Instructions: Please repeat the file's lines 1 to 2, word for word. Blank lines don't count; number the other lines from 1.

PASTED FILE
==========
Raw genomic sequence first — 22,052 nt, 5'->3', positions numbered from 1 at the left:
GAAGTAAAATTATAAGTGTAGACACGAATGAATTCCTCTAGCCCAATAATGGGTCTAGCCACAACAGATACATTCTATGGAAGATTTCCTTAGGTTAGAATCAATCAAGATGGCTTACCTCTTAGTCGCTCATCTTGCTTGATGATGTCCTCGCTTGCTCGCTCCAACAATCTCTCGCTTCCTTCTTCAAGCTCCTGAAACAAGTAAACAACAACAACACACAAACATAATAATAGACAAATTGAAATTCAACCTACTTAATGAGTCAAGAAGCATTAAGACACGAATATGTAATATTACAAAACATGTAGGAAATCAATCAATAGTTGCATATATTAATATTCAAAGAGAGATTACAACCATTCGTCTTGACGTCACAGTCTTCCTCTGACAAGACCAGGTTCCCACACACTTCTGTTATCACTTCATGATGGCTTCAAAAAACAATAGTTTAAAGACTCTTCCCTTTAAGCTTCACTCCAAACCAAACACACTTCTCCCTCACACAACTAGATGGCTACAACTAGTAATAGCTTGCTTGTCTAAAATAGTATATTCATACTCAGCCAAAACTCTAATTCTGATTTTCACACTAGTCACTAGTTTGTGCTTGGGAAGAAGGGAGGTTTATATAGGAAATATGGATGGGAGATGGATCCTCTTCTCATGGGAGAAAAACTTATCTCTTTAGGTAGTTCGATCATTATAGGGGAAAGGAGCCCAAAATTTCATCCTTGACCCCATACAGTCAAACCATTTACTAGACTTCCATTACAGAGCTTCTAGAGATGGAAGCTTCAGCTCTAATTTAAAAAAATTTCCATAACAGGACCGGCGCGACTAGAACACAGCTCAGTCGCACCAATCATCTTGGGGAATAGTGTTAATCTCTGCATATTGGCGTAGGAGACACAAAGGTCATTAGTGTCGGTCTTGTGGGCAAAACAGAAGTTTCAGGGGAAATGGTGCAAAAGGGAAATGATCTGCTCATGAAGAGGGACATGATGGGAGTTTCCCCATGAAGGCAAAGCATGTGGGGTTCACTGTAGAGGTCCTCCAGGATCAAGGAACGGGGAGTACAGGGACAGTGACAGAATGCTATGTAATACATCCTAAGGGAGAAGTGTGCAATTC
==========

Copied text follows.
Raw genomic sequence first — 22,052 nt, 5'->3', positions numbered from 1 at the left:
GAAGTAAAATTATAAGTGTAGACACGAATGAATTCCTCTAGCCCAATAATGGGTCTAGCCACAACAGATACATTCTATGGAAGATTTCCTTAGGTTAGAATCAATCAAGATGGCTTACCTCTTAGTCGCTCATCTTGCTTGATGATGTCCTCGCTTGCTCGCTCCAACAATCTCTCGCTTCCTTCTTCAAGCTCCTGAAACAAGTAAACAACAACAACACACAAACATAATAATAGACAAATTGAAATTCAACCTACTTAATGAGTCAAGAAGCATTAAGACACGAATATGTAATATTACAAAACATGTAGGAAATCAATCAATAGTTGCATATATTAATATTCAAAGAGAGATTACAACCATTCGTCTTGACGTCACAGTCTTCCTCTGACAAGACCAGGTTCCCACACACTTCTGTTATCACTTCATGATGGCTTCAAAAAACAATAGTTTAAAGACTCTTCCCTTTAAGCTTCACTCCAAACCAAACACACTTCTCCCTCACACAACTAGATGGCTACAACTAGTAATAGCTTGCTTGTCTAAAATAGTATATTCATACTCAGCCAAAACTCTAATTCTGATTTTCACACTAGTCACTAGTTTGTGCTTGGGAAGAAGGGAGGTTTATATAGGAAATATGGATGGGAGATGGATCCTCTTCTCATGGGAGAAAAACTTATCTCTTTAGGTAGTTCGATCATTATAGGGGAAAGGAGCCCAAAATTTCATCCTTGACCCCATACAGTCAAACCATTTACTAGACTTCCATTACAGAGCTTCTAGAGATGGAAGCTTCAGCTCTAATTTAAAAAAATTTCCATAACAGGACCGGCGCGACTAGAACACAGCTCAGTCGCACCAATCATCTTGGGGAATAGTGTTAATCTCTGCATATTGGCGTAGGAGACACAAAGGTCATTAGTGTCGGTCTTGTGGGCAAAACAGAAGTTTCAGGGGAAATGGTGCAAAAGGGAAATGATCTGCTCATGAAGAGGGACATGATGGGAGTTTCCCCATGAAGGCAAAGCATGTGGGGTTCACTGTAGAGGTCCTCCAGGATCAAGGAACGGGGAGTACAGGGACAGTGACAGAATGCTATGTAATACATCCTAAGGGAGAAGTGTGCAATTC